Gately remembers them, the extras in all public scenes, especially like bar and restaurant scenes, or rather remembers how he doesn't quite remember them, how it never struck his addled mind as in fact surreal that their mouths moved but nothing emerged, and what a miserable fucking bottom-rung job that must be for an actor, to be sort of human furniture, figurants the wraith says they're called, these surreally mute background presences whose presence really revealed that the camera, like any eye, has a perceptual corner, a triage of who's important enough to be seen and heard v. just seen. A term from ballet, originally, figurant, the wraith explains. ... And either the wraith is saying or Gately is realizing that you can't appreciate the dramatic pathos of a figurant until you realize how completely trapped and encaged he is in his mute peripheral status ... [The wraith said he] had seen his own personal youngest offspring, a son, the one most like him, the one most marvelous and frightening to him, becoming a figurant, toward the end. His end, not the son's end, the wraith clarifies. Gately wonders if it offends the wraith when he sometimes refers to it mentally as it. The wraith opens and examines the used hankie just like an alive person can never help but do and says No horror on earth or elsewhere could equal watching your own offspring open his mouth and have nothing come out. The wraith says it mars the memory of the end of his animate life, this son's retreat to the periphery of life's frame.And so the wraith said he spent his last days of life working on a film to rescue the boy from becoming a figurant:
The wraith feels along his long jaw and says he spent the whole sober last ninety days of his animate life working tirelessly to contrive a medium via which he and the muted son could simply converse. To concoct something the gifted boy couldn't simply master and move on from to a new plateau. Something the boy would love enough to induce him to open his mouth and come out — even if it was only to ask for more. Games hadn't done it, professionals hadn't done it, impersonation of professionals hadn't done it. His last resort: entertainment. Make something so bloody compelling it would reverse thrust on a young self's fall into the womb of solipsism, anhedonia, death in life. A magically entertaining toy to dangle at the infant still somewhere alive in the boy, to make its eyes light and toothless mouth open unconsciously, to laugh. To bring him 'out of himself,' as they say. The womb could be used both ways. A way to say I AM SO VERY, VERY SORRY and have it heard. A life-long dream. The scholars and Foundations and disseminators never saw that his most serious wish was: to entertain.845-846: November 19. The AFR's attempts to locate the Entertainment's veiled performer have been a bust, so Fortier and Marathe decide to "acquire" members of the filmmaker's immediate family.
846-851: Gately in hospital. Mrs. Waite, an "older-type lady" all the neighbourhood kids were afraid of, but who was kind to young Don and once made him a birthday cake. Mrs. Waite later hung herself - and I am noticing a lot of suicides during this second full read. The book is full of them. Gately then has a "pain-and-fever dream" that ends with something similar to the fatally-entertaining Infinite Jest. Gately is back in Mrs. Waite's kitchen, but Mrs. Waite is played by Joelle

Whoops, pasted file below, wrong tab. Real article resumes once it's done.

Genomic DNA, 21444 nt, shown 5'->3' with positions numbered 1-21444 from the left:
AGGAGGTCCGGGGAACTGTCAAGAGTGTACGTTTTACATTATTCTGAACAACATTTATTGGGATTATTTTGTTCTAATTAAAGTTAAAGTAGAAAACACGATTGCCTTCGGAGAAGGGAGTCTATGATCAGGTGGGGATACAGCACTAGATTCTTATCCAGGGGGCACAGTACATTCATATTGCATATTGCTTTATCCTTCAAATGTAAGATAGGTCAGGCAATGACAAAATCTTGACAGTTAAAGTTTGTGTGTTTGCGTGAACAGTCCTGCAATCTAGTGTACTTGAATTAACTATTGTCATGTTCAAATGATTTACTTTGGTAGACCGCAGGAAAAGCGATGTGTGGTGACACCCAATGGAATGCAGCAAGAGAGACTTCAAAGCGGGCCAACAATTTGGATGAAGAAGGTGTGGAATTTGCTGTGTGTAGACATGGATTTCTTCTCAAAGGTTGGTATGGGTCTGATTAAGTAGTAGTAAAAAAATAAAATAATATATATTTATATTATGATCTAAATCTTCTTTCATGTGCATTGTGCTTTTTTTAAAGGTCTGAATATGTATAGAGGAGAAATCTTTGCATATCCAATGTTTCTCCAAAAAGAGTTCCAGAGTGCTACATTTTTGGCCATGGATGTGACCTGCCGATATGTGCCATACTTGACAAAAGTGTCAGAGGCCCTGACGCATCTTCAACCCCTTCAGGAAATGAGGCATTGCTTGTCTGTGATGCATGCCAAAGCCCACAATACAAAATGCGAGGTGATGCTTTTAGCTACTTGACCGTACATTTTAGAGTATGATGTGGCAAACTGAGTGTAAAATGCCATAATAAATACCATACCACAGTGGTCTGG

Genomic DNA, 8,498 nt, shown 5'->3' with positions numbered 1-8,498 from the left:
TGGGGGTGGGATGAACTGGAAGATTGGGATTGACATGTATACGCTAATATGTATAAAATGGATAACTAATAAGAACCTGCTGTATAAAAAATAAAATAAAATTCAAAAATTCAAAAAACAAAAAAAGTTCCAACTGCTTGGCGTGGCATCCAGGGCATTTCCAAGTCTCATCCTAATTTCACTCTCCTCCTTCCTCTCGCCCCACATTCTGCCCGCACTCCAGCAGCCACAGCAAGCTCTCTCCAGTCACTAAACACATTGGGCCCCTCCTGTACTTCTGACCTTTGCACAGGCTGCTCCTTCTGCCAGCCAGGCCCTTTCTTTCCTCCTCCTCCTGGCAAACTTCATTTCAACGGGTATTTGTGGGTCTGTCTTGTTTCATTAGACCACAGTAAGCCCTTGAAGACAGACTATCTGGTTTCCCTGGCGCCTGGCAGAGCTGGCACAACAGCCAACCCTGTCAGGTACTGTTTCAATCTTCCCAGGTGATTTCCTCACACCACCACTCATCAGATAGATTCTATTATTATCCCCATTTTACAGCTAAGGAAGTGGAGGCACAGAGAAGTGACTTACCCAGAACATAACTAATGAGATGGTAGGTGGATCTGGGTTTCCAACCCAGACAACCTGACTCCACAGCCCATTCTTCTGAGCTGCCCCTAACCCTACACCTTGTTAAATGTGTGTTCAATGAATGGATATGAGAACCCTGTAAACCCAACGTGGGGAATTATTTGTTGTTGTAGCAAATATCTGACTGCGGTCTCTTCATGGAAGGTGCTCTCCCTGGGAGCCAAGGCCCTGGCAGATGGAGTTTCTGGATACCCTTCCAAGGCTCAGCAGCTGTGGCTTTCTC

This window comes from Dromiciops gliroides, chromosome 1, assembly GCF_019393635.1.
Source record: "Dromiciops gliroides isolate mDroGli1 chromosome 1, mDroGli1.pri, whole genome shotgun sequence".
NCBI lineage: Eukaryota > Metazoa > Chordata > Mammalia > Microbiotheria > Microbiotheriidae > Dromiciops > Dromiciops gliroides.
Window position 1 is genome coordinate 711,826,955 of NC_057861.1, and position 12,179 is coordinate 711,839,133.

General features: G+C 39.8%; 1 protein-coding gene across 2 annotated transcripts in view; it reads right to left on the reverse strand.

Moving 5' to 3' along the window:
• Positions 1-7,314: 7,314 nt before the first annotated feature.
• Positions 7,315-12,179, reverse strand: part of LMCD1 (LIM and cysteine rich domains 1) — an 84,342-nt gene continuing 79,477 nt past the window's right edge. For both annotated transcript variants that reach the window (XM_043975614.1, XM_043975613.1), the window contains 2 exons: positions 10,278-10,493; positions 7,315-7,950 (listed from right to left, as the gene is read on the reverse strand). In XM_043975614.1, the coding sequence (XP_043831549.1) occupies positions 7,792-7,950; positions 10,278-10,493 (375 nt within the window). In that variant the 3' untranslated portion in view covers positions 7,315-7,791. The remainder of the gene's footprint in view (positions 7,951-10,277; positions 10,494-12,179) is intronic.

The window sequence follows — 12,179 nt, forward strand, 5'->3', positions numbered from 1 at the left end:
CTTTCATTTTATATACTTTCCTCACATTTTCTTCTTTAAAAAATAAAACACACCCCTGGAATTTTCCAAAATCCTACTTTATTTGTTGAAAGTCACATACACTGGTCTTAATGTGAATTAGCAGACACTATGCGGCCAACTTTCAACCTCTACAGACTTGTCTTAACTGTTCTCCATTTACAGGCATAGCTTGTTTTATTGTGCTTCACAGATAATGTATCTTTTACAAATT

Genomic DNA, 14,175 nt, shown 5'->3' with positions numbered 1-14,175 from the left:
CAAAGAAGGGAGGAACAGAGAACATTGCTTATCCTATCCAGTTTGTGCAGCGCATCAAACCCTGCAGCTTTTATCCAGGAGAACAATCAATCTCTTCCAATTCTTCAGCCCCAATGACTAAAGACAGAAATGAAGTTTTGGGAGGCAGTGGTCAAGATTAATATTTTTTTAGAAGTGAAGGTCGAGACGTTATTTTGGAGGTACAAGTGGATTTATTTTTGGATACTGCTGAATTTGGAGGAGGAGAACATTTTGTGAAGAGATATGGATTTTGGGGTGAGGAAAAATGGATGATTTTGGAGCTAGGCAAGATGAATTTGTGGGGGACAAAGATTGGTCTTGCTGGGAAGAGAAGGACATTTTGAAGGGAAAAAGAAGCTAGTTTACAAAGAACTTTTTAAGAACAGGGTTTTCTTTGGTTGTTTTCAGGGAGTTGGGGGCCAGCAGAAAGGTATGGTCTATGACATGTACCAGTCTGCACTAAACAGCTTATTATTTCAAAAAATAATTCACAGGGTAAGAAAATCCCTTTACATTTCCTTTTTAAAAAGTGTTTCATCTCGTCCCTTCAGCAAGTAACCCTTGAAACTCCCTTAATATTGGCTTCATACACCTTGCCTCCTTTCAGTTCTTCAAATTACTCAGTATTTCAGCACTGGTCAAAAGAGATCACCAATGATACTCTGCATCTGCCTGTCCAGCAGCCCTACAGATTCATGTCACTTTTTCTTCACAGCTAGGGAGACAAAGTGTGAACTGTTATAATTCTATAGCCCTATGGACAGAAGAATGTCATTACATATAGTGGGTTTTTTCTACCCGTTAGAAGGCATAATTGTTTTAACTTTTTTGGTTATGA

... except without her veil, and what's more without any clothes, as in starkers, gorgeous, with that same incredible body as in the other one ... a total female angel, not sexy so much as angelic, like all the world's light had gotten together and arranged itself into the shape of a face. Or something. It looks like somebody, Joelle's face, but Gately can't for the life of him place who, and it's not just the distraction of the inhumanly gorgeous naked bod below, because the dream is not like a sex-dream. Because in this dream, Mrs. Waite, who is Joelle, is Death. As in the figure of Death, Death incarnate. Nobody comes right out and says so; it's just understood: Gately's sitting here in this depressing kitchen interfacing with Death. Death is explaining that Death happens over and over, you have many lives, and at the end of each one (meaning life) is a woman who kills you and releases you into the next life. Gately can't quite make out if it's like a monologue or if he's asking questions and she's responding in a Q/A deal. Death says that this certain woman that kills you is always your next life's mother. This is how it works: didn't he know? In the dream everybody in the world seems to know this except Gately, like he'd missed that day in school when they covered it, and so Death's having to sit here naked and angelic and explain it to him, very patiently, more or less like Remedial Reading at Beverly H.S. Death says the woman who either knowingly or involuntarily kills you is always someone you love, and she's always your next life's mother. This is why Moms are so obsessively loving, why they try so hard no matter what private troubles or issues or addictions they have of their own, why they seem to value your welfare above their own, and why there's always a slight, like, twinge of selfishness about their obssessive mother-love: they're trying to make amends for a murder neither of you quite remember, except maybe in dreams. As Death's explanation of Death goes on Gately understands really important vague stuff more and more, but the more he understands the sadder he gets, and the sadder he gets the more unfocused and wobbly becomes his vision of the Death's Joelle sitting nude on the pink plastic ring, until near the end it's as if he's seeing her through a kind of cloud of light, a milky filter that's the same as the wobbly blur through which a baby sees a parental face bending over its crib, and he begins to cry in a way that hurts his chest, and asks Death to set him free and be his mother, and Joelle either shakes or nods her lovely unfocused head and says: Wait.851-854: November 20. Narrated by Hal. Snow is falling at ETA and Hal wonders if the exhibitions against the Quebec kids will be cancelled. "A kind of cold hope flared in me because I realized this could be cancellation-weather. The backlash of this hope was an even worse feeling than before: I couldn't remember ever actively hoping not to have to play before. I couldn't remember feeling strongly one way or the other about playing for quite a long time, in fact. ... I'd neither carried nor squeezed my ball for several days. No one seemed to have noticed."